IAM RoadSmart is calling on the Health and Safety Executive to use the corporate manslaughter act to bring to account large companies.
In a white paper commissioned by the road safety charity, it says that nobody has been prosecuted for contributing to an avoidable death under the Corporate Manslaughter and Corporate Homicide Act (CMCHA) since it was introduced 10 years ago.
Tony Greenidge, IAM RoadSmart business development director, said: “Many in the transport and driver risk management arena welcomed the Corporate Manslaughter Act legislation when it was introduced, believing it would make it easier to hold organisations more closely to account for the wellbeing and safety of those engaged in driving for work, with safety benefits for other road-users.
“A few years ago the fleet industry was buzzing with experts warning companies that if they didn’t implement proper, robust workplace driving policies to safeguard the public and the workforce, they would all be going to jail. It was going to be transformational for road safety.
“Yet no company car driver or senior manager involved in an avoidable death has been anywhere near a prosecution. It seems the legislation has proved difficult to apply.”
The document – called ‘The Corporate Manslaughter Act, Ten Years On’ – also summarises some of the early convictions under the act, none of which relate to driving at work.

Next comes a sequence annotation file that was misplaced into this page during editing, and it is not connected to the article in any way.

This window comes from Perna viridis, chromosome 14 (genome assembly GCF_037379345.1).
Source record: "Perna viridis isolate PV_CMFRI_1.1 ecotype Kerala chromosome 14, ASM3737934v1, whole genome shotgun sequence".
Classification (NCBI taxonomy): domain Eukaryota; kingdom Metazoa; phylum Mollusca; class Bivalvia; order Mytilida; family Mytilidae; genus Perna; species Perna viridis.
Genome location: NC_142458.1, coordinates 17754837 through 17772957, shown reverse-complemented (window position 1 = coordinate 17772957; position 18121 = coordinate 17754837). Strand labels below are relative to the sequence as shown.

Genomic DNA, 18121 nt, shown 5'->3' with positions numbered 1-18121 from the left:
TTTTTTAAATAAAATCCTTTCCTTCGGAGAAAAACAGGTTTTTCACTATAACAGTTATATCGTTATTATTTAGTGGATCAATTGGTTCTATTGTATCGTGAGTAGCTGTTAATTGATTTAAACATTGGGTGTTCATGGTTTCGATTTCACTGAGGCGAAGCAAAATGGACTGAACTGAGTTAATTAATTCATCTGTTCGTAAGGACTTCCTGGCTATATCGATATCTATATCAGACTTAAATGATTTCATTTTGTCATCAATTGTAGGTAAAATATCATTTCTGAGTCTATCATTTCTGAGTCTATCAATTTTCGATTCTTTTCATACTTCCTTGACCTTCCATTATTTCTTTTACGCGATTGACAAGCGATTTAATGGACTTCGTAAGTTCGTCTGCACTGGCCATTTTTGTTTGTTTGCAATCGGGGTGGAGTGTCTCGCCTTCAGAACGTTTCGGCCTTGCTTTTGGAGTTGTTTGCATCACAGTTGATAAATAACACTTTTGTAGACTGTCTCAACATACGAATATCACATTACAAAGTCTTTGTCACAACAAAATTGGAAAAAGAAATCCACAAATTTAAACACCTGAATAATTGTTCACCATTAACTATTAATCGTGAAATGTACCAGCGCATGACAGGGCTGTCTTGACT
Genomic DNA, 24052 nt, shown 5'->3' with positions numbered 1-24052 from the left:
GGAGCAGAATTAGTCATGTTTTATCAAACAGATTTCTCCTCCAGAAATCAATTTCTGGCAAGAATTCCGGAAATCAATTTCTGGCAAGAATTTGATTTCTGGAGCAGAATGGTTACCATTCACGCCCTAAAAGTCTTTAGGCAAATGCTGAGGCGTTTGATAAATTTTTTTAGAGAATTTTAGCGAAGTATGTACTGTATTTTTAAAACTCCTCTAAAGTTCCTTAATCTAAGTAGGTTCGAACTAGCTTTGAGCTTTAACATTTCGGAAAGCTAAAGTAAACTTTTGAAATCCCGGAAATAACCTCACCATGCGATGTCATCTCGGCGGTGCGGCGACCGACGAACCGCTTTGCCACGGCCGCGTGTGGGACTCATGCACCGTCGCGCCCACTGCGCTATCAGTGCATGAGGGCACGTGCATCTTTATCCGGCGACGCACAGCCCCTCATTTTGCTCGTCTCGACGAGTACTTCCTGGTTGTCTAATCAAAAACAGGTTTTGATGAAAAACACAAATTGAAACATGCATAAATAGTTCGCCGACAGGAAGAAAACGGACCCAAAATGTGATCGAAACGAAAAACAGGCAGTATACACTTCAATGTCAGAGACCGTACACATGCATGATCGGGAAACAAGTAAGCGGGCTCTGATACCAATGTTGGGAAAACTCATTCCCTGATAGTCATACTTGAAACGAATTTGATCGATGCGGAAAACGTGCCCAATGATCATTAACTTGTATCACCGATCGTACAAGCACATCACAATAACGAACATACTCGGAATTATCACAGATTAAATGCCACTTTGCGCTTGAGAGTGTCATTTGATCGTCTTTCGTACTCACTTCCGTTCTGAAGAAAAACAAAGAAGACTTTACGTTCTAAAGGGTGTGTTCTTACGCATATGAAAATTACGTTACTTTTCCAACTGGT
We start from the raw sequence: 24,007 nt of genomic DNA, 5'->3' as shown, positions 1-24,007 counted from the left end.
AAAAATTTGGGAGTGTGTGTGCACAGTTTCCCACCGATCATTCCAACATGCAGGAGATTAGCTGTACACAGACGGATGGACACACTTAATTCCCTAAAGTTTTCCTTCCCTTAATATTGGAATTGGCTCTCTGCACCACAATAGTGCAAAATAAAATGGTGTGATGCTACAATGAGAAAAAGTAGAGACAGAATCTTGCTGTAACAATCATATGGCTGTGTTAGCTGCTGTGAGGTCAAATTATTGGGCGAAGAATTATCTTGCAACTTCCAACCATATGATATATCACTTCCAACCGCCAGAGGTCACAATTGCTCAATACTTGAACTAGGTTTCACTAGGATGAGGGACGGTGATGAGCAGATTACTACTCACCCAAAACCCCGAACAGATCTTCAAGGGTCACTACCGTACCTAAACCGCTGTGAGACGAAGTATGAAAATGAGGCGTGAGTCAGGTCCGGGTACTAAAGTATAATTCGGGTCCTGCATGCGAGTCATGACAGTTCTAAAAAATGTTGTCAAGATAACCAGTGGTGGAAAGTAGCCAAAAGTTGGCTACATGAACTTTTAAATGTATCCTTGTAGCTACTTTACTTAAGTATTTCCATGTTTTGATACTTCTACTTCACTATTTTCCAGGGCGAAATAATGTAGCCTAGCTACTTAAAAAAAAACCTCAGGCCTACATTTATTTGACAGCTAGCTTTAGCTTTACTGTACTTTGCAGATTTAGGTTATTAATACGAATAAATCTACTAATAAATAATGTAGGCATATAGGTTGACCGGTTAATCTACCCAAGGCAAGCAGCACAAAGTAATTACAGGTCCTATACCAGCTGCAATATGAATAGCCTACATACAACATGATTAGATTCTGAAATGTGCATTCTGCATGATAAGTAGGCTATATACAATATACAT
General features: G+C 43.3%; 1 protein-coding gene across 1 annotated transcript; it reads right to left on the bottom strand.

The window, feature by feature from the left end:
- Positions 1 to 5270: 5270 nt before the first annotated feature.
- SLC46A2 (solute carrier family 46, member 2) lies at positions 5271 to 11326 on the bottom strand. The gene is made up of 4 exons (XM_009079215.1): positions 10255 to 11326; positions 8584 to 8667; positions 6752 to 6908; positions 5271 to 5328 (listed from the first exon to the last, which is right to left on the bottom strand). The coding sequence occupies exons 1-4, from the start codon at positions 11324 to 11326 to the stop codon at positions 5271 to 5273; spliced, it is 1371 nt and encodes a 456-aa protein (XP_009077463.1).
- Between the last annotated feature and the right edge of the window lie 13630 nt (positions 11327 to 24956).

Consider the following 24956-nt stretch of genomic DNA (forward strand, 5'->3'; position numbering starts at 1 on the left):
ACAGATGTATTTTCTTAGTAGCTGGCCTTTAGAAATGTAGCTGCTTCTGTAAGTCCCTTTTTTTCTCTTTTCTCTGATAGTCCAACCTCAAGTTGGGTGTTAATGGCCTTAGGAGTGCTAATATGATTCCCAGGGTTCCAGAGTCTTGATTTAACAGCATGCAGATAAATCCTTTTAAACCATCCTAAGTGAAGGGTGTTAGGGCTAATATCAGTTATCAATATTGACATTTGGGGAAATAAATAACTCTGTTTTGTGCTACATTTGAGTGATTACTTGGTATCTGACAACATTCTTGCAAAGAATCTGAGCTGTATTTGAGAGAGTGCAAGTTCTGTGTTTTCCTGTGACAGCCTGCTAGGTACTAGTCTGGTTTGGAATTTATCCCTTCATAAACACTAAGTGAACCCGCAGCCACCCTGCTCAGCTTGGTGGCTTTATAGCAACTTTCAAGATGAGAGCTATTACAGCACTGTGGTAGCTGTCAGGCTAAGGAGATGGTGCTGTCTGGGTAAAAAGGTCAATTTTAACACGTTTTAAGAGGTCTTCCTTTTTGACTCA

The IAM RoadSmart analysis concludes that, despite estimates that “more than a quarter” of “all road incidents” involve someone driving, riding or using the road for work, making it the UK’s most dangerous work-related activity, “The Health and Safety Executive (HSE), which should be taking a lead with CMCHA, is not fully engaged with it. We want to see the driving seat seen much more firmly as a place of work, with all that would entail under health and safety legislation.”
Professor Steve Tombs of the Open University said in the whitepaper that corporate manslaughter is “too far down the pecking order” and has no dedicated team at the HSE.
“It has not done what it was designed to do; bring to account large companies.
“Where the law falls down is in its ability to identify fault in one central headquarters location or with the senior executive. You can always pin it down to the individual man or woman driving.
"But showing ‘he or she was failing to operate in a way that was required by the company’ is much harder.”
Neil Greig, director of policy and research of IAM RoadSmart added: “If a company director forced someone to drive too many hours in the day, or employed someone who had been banned (from driving) and there was a crash resulting in a fatality, a prosecution would help send a message to businesses that a lot more care needs to be taken in this area.”
‘The Corporate Manslaughter Act, Ten Years On’ is the first of several white papers commissioned by IAM RoadSmart and is aimed at the business driver community that will be featured on its new website at www.iamroadsmart.com/business.